Small painted bowls are filled with soapy water, left in the landscape for 24 hours, then collected, strained and the contents frozen. Collection happens alone, so collectors can easily comply with social distancing requirements.
If you or someone you know in a county below would like to participate in the survey, please visit this website:
For more information about the survey, visit:
Counties in need:
Thanks for any help you can offer!
Ohio is home to more than 450 species of bee. They’re bumble bees, carpenter bees, cuckoo bees and others, and you can identify more than a dozen of them — types you’re likely to see in your garden — using the pocket bee card from The Ohio State University.
And how about some love for wasps? Ohio has an amazing diversity of wasps, including paper wasps, golden digger wasps and potter wasps. Not fond of wasps? They serve as pollinators, are important in the biological control of caterpillars and other pests, and add to the diversity and beauty of our landscapes.
To celebrate National Pollinator Week, The OSU Department of Entomology is offering a free copy of the 4-by-6-inch bee and wasp identification cards. Common Bees of Ohio and Common Wasps of Ohio cards can be requested through July 5th by sending a self-addressed, stamped, business-size envelope to “Bees and Wasps” c/o Denise Ellsworth, OSU Entomology, 1680 Madison Ave., Wooster, OH 44691. One copy of each card will be sent per envelope.
Multiple copies of the bee and wasp cards can be purchased through the OSU Extension Publications website.
The Gardiner Lab at The Ohio State University is developing a youth-focused citizen science program called Dandelion Detectives. The lab is seeking individuals, school groups, and other youth organizations to participate in this collaborative project! Dandelion Detectives aims to measure the value of lawn weeds for bees and other insects by having school age kids (targeting 3-7th graders) monitor an “Observation Dandelion” and collect data about the richness of blooming weeds (or lack thereof) found in their yard. Dandelion Detectives will take place over the summer of 2019 and is open to anyone who has access to a yard.
The project will take ~5 hours to complete and involves: completing a pre and post questionnaire about insects and their importance; observing insects at an “Observation Dandelion” created using simple provided materials and sugar water mixture; and conducting a lawn weed survey. Participating Dandelion Detectives will be able to upload all of their findings to a project website. At the end of the project, students will receive a “Student Scientist” certificate and be invited to attend an optional event in Columbus Ohio where they can meet OSU scientists who study insects and see what their data and participation has contributed to!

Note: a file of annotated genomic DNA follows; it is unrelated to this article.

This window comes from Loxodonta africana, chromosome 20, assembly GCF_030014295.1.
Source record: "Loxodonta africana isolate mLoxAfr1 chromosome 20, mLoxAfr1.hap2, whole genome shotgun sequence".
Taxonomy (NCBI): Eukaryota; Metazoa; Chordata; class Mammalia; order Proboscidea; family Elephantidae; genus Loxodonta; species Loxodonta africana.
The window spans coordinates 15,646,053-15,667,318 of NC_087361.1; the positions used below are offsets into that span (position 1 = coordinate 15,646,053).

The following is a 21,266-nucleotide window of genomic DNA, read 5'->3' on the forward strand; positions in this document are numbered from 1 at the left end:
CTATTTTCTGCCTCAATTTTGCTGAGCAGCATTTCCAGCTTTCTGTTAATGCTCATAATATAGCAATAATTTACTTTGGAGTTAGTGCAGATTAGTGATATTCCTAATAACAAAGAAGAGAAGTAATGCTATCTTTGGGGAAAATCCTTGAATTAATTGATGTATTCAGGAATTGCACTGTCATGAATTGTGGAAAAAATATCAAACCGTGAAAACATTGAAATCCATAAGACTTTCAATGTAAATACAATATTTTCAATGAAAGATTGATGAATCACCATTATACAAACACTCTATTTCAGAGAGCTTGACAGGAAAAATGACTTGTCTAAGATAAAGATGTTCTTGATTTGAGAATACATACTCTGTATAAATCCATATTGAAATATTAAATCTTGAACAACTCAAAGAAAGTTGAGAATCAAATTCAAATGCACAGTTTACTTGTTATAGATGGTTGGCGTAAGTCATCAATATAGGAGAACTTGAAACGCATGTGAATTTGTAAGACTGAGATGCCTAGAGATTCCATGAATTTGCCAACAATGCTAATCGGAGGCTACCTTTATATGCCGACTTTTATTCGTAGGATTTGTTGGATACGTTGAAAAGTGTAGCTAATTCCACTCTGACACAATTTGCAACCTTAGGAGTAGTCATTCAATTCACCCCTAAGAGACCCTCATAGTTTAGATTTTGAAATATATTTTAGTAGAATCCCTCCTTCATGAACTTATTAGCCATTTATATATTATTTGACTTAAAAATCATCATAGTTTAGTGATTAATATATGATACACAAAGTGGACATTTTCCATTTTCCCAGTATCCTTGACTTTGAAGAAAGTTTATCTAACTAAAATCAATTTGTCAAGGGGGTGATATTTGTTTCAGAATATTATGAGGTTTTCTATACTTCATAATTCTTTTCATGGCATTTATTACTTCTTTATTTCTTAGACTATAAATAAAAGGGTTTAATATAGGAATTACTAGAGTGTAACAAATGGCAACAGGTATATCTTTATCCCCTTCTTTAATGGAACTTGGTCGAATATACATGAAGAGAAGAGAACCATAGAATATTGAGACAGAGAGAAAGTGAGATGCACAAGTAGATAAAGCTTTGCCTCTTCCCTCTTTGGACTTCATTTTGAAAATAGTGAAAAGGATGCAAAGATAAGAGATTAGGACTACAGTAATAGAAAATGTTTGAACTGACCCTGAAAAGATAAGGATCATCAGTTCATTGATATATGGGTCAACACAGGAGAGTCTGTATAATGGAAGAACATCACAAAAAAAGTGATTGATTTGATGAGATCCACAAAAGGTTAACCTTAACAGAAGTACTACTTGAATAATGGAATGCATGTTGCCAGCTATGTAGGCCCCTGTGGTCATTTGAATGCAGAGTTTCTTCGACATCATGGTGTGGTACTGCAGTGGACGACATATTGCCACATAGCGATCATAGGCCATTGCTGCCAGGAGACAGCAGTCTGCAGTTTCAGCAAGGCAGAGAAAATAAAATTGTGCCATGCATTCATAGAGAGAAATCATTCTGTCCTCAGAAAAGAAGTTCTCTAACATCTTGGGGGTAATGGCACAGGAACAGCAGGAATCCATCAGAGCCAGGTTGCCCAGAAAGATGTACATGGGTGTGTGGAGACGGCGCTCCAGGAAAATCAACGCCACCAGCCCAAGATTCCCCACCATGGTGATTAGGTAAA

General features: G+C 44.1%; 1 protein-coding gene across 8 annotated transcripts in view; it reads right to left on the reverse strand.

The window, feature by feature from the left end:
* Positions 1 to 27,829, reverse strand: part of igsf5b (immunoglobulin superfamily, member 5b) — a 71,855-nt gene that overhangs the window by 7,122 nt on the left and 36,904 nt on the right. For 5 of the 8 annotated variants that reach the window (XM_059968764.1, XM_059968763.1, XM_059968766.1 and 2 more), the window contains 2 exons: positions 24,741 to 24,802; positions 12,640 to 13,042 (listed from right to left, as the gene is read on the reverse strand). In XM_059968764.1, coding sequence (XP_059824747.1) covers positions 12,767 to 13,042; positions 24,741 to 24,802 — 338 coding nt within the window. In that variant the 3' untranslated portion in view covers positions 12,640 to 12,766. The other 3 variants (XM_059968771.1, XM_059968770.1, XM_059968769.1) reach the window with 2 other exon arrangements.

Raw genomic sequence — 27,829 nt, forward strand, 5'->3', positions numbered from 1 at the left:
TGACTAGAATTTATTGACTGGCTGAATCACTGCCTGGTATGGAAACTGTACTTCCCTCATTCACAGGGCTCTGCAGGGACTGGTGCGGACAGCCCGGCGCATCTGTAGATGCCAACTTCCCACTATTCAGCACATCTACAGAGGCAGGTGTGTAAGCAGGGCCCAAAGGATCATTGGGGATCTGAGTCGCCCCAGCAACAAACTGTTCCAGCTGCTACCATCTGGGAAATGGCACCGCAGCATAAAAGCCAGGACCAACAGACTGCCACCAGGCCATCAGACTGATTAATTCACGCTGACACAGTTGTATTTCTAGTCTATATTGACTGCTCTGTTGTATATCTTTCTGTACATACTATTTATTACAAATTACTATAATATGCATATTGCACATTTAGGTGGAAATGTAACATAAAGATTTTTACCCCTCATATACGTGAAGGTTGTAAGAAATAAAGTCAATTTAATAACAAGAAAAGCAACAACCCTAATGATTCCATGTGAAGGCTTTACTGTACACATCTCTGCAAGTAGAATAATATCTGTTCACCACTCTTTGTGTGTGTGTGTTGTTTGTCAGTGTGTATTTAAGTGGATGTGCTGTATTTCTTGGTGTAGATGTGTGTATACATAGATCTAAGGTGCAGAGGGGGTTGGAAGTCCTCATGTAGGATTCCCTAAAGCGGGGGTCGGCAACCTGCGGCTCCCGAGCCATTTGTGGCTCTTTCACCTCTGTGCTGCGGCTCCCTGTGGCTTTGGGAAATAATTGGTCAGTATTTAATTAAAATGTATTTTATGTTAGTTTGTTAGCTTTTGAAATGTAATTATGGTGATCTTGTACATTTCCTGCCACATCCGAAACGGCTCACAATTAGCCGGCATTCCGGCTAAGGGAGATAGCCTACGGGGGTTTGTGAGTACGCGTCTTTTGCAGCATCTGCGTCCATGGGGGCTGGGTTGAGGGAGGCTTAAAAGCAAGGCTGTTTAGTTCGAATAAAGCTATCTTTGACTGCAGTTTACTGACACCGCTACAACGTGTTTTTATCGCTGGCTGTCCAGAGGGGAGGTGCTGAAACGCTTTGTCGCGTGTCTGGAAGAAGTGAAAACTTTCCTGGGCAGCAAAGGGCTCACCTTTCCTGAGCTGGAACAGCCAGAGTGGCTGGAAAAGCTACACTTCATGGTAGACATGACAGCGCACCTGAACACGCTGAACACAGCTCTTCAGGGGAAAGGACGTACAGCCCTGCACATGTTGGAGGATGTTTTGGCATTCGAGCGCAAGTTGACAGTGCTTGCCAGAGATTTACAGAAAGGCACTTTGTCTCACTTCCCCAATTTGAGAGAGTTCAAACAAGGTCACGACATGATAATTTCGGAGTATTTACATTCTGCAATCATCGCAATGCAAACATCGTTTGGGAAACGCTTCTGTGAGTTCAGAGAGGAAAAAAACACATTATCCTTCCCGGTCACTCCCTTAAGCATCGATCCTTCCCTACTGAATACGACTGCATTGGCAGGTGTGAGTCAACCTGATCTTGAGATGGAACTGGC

Laurence Packer, Professor of Biology and Environmental Studies at York University and author of
10AM to 2:30PM
$25, payable at the door.
Join fellow bee and pollinator enthusiasts for this daylong training focusing on pollination, bee biology, native bee identification, and habitat enhancement — with a focus on bumble bees. Participants will learn to identify common bees using pinned samples and microscopes, and will leave with practical ideas to increase pollinator habitat. Program sponsored by The Ohio State University Bee Lab. Ohio Pollinator Advocates are trained volunteers who help to spread the word about the importance of pollinators. Session taught by Denise Ellsworth, OSU Entomology/Extension. Contact Denise (firstname.lastname@example.org) with any questions.
Handouts, lunch, coffee and light refreshments provided.
Thanks for helping to spread the word about pollinators!